- Vaginal misoprostol alone. This method may be used over a broader range of gestational ages, but requires scheduling multiple doses of the medication. Vaginal misoprostol alone can be effective in promoting the completion of a miscarriage — a spontaneous abortion where the embryo has died. For uses other than this, vaginal misoprostol alone is less effective than other types of medical abortion.
The medications used in a medical abortion cause vaginal bleeding and abdominal cramping. They may also cause:
You may be given medications to manage pain during and after the medical abortion. You may also be given antibiotics.
Your health care provider will explain how much pain and bleeding to expect, depending on the number of weeks of your pregnancy. You might not be able to go about your normal daily routine during this time, but it's unlikely you'll need bed rest. Make sure you have plenty of absorbent sanitary pads.
If you have a medical abortion in a health care provider's office or clinic, you'll have a pelvic exam before you're given additional doses of misoprostol to see if the fetus has been expelled. The frequency and strength of your uterine contractions also will be monitored. While the most discomfort may last one to two hours, spotting before and bleeding after could last two weeks.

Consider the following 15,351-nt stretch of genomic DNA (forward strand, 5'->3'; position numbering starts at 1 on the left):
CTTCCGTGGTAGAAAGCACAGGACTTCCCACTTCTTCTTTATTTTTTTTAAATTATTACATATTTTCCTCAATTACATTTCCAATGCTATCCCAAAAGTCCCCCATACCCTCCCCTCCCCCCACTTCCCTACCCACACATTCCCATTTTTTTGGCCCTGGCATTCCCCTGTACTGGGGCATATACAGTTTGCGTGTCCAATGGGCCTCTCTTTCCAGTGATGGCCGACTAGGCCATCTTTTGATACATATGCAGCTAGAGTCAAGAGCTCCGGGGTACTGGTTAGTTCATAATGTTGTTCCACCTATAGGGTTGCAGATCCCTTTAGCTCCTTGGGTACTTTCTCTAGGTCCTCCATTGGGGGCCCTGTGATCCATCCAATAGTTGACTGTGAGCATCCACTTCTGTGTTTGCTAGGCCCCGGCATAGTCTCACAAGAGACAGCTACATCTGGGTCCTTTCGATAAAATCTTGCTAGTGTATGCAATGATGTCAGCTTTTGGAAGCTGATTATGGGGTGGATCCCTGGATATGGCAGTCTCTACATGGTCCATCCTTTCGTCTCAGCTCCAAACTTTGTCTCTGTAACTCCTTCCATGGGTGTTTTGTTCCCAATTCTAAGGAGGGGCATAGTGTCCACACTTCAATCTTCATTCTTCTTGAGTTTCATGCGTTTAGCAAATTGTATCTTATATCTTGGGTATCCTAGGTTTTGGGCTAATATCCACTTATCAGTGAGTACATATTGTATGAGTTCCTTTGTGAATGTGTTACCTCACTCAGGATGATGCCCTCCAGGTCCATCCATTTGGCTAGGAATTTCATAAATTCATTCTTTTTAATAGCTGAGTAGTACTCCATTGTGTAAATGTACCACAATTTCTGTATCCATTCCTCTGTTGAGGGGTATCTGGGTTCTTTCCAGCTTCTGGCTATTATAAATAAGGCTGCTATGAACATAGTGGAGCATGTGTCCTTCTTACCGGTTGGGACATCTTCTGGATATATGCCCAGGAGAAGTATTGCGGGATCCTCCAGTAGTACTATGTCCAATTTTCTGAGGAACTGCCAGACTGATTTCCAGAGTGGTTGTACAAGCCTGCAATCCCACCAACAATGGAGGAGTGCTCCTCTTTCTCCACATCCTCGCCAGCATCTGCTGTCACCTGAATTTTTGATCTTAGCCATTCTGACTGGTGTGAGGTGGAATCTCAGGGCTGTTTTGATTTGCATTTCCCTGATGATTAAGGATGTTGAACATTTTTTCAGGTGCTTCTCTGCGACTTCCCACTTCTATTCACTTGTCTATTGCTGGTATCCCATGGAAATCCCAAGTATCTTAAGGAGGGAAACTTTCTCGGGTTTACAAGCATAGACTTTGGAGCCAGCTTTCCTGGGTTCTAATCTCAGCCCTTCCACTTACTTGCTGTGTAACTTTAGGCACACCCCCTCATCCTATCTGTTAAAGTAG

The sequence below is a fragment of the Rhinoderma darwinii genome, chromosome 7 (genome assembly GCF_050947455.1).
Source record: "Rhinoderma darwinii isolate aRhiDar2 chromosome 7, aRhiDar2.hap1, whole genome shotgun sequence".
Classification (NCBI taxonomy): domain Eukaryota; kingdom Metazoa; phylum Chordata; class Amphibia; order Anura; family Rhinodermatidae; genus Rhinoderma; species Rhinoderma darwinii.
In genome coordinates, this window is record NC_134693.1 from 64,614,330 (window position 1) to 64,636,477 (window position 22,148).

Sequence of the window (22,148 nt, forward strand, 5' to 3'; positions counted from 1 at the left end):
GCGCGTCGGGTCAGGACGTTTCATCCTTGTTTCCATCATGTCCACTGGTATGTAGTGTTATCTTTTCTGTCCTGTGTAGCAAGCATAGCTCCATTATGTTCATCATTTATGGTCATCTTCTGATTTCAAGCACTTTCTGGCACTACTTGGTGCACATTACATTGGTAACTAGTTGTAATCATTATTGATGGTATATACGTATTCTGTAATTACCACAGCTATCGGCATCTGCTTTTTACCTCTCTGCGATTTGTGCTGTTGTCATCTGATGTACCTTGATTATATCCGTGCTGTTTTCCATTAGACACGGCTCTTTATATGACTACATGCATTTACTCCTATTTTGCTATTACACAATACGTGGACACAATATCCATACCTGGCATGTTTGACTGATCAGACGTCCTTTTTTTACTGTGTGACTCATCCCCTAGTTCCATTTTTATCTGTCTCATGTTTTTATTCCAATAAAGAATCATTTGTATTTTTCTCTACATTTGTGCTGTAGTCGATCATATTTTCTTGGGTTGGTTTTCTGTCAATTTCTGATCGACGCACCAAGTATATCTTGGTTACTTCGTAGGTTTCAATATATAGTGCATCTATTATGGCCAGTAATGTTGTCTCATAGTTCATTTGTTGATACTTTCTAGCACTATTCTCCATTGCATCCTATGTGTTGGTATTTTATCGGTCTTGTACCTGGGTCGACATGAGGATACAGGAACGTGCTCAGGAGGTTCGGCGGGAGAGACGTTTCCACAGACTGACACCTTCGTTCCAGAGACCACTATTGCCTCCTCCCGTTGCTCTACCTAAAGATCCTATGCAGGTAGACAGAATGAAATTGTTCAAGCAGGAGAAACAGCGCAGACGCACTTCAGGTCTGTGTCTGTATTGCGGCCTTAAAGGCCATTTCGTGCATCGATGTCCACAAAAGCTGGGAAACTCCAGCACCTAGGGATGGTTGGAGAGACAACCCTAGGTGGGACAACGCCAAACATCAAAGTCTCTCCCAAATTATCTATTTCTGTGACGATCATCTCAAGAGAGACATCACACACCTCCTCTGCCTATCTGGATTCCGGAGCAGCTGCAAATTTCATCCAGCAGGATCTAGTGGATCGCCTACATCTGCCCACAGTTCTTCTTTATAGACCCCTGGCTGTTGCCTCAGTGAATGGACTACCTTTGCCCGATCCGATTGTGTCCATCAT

If you have a medical abortion at home, you'll need access to a health care provider who can answer questions by phone and access to emergency services. You'll also need to be able to identify complications.
After the procedure
Signs that may require medical attention after a medical abortion include:
- Heavy bleeding — soaking two or more pads an hour for two hours
- Severe abdominal or back pain
- Fever higher than 100.4 F (38 C) or any fever lasting more than 24 hours
- Foul smelling vaginal discharge
If vaginal bleeding doesn't begin within 48 hours after treatment, you may have had an incomplete abortion or still be pregnant. In these cases, a surgical abortion may be needed.
After a medical abortion, you'll need a follow-up visit with your health care provider to make sure you're healing properly and to evaluate your uterine size, bleeding and any signs of infection. To reduce the risk of infection, don't have vaginal intercourse or use tampons for two weeks after the abortion.
Your health care provider will likely ask if you still feel pregnant, if you saw the expulsion of the gestational sac or fetus, how much bleeding you had, and whether you're still bleeding. If your health care provider suspects an incomplete abortion or ongoing pregnancy, you may need an ultrasound and possible follow-up treatment.
After a medical abortion, you'll likely experience a range of emotions — such as loss, sadness and anger. These feelings are normal. Consider talking to a counselor about your feelings.
Normal menstruation usually starts four to six weeks after a medical abortion. Keep in mind that pregnancy is possible shortly after an abortion, even before your period begins. So — before the abortion — talk to your health care provider about contraception that you can start as soon as the procedure is over. Termination of pregnancy is not an appropriate form of ongoing birth control.